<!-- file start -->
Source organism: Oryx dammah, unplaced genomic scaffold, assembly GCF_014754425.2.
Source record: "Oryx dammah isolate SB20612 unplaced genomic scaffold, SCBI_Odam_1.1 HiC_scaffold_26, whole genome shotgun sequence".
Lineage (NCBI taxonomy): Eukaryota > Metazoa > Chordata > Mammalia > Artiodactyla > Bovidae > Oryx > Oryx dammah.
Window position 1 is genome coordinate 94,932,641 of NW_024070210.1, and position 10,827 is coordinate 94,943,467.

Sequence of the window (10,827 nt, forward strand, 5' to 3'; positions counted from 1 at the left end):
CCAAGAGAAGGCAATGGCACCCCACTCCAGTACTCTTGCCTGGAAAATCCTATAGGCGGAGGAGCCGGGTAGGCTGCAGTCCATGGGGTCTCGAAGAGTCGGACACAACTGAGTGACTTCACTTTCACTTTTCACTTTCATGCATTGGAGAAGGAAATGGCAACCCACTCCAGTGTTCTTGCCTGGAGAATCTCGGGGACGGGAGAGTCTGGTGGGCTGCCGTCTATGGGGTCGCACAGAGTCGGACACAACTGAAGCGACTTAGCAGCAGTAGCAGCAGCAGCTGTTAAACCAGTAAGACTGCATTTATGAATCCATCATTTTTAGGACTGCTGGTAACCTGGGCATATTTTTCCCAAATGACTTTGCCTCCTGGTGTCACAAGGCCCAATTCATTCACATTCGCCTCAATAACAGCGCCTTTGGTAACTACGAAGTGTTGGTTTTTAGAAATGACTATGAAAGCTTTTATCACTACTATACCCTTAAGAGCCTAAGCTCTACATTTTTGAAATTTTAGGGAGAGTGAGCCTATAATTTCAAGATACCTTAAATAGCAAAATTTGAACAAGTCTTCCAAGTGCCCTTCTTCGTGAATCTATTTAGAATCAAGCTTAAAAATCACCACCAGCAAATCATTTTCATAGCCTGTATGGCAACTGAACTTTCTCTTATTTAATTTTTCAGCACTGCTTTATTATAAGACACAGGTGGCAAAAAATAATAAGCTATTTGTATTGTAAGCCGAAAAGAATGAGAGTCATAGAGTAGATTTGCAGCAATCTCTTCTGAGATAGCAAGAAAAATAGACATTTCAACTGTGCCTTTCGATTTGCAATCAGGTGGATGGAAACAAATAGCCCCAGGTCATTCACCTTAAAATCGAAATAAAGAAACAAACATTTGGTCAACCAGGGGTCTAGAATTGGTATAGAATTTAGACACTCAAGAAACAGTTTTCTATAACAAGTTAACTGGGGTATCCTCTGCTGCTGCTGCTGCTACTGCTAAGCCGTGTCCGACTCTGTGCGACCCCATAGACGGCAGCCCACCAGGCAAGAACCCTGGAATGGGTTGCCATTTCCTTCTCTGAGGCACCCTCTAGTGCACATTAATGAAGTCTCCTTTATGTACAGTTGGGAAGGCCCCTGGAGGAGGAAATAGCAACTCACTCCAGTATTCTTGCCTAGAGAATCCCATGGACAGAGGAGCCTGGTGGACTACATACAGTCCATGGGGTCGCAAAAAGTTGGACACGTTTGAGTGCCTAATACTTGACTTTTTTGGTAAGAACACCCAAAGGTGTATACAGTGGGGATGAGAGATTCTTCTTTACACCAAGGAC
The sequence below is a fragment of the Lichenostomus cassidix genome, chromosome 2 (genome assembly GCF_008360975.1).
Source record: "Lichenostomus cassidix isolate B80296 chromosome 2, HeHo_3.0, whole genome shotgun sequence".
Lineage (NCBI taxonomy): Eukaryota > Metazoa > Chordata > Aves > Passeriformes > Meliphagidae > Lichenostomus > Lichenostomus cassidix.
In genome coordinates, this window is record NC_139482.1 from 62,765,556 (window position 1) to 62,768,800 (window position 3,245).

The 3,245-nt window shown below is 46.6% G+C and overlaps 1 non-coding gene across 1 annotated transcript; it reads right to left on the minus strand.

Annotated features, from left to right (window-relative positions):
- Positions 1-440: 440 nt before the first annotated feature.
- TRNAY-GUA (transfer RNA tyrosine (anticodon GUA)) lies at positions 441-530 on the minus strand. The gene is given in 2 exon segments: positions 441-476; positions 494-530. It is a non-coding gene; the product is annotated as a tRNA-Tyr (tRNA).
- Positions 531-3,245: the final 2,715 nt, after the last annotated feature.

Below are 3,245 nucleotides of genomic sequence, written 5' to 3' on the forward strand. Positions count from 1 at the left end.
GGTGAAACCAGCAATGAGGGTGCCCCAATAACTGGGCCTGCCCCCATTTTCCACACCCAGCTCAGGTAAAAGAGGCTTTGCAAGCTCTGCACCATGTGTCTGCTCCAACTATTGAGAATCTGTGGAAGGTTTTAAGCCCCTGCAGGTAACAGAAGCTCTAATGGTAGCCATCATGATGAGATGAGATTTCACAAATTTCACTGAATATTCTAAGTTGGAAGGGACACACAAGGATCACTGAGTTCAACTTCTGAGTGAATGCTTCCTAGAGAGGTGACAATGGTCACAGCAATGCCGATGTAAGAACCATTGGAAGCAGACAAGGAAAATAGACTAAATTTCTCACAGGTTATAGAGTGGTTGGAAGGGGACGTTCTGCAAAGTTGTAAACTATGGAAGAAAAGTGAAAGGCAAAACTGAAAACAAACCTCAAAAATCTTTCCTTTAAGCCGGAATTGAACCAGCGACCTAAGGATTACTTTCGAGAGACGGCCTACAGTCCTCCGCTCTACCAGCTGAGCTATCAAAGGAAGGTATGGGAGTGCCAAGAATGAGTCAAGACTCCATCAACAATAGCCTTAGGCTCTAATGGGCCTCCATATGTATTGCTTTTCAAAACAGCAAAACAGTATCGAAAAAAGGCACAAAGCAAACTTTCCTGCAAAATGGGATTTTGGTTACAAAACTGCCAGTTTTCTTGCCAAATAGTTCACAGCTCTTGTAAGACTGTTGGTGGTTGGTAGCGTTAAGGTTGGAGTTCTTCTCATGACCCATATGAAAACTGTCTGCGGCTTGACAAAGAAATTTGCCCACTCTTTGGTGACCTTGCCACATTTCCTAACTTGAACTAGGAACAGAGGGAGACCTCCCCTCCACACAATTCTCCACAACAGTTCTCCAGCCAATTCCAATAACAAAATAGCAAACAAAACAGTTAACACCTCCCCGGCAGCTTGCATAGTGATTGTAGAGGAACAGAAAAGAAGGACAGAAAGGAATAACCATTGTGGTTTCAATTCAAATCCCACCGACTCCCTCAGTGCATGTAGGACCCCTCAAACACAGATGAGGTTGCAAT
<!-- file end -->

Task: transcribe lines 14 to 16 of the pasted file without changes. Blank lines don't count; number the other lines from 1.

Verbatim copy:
- TRNAY-GUA (transfer RNA tyrosine (anticodon GUA)) lies at positions 441-530 on the minus strand. The gene is given in 2 exon segments: positions 441-476; positions 494-530. It is a non-coding gene; the product is annotated as a tRNA-Tyr (tRNA).
- Positions 531-3,245: the final 2,715 nt, after the last annotated feature.

Below are 3,245 nucleotides of genomic sequence, written 5' to 3' on the forward strand. Positions count from 1 at the left end.